Blinken Refuses To Say Whether Or Not The U.S. Would Defend Taiwan If Invaded By China

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Kaitlin Housler Contributor
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Secretary of State Antony Blinken refused to say whether or not the U.S. would defend Taiwan if China invaded on CNN’s “State of the Union” Sunday.

Referencing a statement made by President Joe Biden at a CNN town hall last week that the U.S. would come to Taiwan’s defense amid a Chinese invasion, Bash asked Blinken, “Has the U.S. committed directly to the Taiwanese government that it will come to Taiwan’s defense if China invades?” (RELATED: Taiwan Confirms US Troops Are On The Island, China Responds In Anger)

Blinken dodged the question by answering, “There is no change in our policy. We’ve had a long standing commitment … pursuant to the Taiwan Relations Act to make sure that Taiwan has the means to defend itself and we stand by that.”

The Taiwan Relations Act is a policy of the U.S. that “preserves and promotes extensive, close, and friendly commercial, cultural, and other relations between the people of the United States and the people on Taiwan, as well as the people on the China mainland and all other people of the Western Pacific area.” The policy went into effect in 1979.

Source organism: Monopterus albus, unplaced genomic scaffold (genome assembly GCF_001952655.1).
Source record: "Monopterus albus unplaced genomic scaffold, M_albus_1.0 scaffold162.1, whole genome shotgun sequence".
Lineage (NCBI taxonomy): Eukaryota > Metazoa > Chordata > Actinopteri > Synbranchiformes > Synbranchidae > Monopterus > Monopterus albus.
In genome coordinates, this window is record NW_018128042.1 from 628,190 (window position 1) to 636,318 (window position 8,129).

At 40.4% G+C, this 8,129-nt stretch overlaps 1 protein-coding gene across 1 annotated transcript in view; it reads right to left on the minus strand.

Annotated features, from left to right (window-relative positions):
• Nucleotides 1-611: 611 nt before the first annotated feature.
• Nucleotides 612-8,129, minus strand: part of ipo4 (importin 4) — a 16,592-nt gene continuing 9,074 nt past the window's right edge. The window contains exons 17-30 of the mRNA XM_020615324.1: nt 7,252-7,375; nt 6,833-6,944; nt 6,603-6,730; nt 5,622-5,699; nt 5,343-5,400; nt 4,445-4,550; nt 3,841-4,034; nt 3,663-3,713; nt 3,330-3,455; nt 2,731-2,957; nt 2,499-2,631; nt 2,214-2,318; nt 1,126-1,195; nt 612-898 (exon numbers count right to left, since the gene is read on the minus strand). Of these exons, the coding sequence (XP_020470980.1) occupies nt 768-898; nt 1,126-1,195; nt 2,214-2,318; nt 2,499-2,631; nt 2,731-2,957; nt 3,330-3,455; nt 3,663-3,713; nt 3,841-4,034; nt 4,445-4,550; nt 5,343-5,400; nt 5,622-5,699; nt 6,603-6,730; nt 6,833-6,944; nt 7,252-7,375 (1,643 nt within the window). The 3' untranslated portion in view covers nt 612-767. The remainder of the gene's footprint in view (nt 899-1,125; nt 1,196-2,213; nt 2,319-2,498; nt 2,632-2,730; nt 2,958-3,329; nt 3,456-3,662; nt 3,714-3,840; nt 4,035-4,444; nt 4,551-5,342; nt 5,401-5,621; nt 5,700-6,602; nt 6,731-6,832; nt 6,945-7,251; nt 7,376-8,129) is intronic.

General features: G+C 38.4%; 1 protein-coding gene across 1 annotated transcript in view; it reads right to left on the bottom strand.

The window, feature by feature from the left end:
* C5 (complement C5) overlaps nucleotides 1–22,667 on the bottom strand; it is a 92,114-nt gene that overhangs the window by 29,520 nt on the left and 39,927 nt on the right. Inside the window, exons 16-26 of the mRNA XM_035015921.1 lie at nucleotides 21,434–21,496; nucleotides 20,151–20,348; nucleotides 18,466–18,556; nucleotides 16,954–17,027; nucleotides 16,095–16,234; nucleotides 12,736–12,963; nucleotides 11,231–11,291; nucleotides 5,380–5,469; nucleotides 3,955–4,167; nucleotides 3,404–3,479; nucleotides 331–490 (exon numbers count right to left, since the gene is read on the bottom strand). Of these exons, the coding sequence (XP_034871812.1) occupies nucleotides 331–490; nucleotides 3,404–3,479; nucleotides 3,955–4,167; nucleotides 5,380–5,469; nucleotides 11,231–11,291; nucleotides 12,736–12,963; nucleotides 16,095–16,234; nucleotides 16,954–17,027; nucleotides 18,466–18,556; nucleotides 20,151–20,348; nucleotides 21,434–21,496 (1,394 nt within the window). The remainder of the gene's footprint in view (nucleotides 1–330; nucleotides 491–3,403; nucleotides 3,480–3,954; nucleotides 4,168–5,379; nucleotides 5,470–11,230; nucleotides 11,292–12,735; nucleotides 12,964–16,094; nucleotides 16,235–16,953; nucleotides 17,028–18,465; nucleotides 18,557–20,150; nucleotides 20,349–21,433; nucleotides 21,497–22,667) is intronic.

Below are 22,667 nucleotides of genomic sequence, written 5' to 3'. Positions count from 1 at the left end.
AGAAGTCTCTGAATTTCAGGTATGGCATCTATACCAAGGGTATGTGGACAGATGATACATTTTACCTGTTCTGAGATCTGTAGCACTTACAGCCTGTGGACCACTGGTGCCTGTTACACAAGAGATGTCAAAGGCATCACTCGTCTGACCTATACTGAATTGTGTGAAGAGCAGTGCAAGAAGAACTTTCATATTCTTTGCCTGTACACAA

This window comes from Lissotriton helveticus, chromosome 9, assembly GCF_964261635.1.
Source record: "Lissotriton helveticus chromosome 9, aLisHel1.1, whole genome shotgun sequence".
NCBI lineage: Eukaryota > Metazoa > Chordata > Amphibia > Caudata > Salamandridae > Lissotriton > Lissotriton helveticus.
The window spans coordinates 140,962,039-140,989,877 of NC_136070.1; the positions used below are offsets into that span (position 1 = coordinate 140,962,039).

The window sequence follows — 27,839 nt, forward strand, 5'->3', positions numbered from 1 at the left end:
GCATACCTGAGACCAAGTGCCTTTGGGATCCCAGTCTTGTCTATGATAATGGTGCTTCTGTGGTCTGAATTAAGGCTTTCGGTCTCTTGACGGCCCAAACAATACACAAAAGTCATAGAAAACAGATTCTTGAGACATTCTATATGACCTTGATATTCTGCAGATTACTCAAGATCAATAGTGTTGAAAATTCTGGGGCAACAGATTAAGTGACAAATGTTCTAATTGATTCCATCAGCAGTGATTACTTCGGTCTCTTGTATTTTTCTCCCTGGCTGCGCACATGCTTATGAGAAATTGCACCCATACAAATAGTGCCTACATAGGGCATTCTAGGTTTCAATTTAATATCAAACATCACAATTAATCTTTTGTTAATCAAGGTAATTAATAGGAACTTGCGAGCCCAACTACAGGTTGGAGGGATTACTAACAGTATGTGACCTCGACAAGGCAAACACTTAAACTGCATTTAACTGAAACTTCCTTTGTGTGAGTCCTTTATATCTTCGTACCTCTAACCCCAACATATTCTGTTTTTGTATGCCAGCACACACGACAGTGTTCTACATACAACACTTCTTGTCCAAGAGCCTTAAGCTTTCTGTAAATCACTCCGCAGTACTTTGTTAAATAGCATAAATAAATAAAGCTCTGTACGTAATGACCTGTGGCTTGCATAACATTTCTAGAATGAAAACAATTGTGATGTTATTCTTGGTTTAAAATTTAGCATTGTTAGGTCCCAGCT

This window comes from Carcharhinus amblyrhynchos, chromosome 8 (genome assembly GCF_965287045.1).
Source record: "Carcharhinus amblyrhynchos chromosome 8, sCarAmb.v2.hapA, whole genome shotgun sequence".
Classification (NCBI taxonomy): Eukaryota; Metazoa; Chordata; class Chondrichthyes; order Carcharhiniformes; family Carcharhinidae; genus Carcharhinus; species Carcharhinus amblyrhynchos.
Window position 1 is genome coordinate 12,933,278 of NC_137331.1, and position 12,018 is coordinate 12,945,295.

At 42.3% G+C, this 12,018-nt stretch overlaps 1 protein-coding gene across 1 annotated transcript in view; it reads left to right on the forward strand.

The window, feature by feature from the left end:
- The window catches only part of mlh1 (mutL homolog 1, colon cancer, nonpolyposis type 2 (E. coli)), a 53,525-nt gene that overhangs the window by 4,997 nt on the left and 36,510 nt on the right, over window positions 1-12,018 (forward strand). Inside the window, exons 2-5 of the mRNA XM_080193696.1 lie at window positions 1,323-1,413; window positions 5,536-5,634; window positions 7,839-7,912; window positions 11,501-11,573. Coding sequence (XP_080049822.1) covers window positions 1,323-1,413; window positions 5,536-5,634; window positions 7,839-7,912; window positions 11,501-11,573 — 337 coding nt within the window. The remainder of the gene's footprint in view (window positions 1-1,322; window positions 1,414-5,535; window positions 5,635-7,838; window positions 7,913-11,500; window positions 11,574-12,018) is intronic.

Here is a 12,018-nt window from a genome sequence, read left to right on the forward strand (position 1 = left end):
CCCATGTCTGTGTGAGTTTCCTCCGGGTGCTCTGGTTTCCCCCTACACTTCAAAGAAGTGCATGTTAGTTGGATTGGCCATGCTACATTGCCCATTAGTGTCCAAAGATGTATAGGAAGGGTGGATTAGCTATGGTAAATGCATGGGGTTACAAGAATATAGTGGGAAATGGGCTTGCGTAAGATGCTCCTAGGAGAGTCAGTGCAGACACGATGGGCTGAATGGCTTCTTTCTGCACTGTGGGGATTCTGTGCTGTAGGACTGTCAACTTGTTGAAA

Bash pressed Blinken on the topic again, asking for a specific answer. “Are you saying the United States would not come to Taiwan’s defense if attacked?” she asked. “What I can tell you is that we remain committed, resolutely committed, to our responsibilities under the Taiwan Relations Act, including making sure that Taiwan has the ability to defend itself from any aggression,” Blinken replied.

In a final attempt, Bash asked again, “The president said specifically that the U.S. would [come to Taiwan’s defense], that’s not what you’re saying, correct?”

Blinken, dodging the question for a third time, reiterated his previous answer that Biden had “made clear that we will do everything necessary to make sure that Taiwan has the means to defend itself.”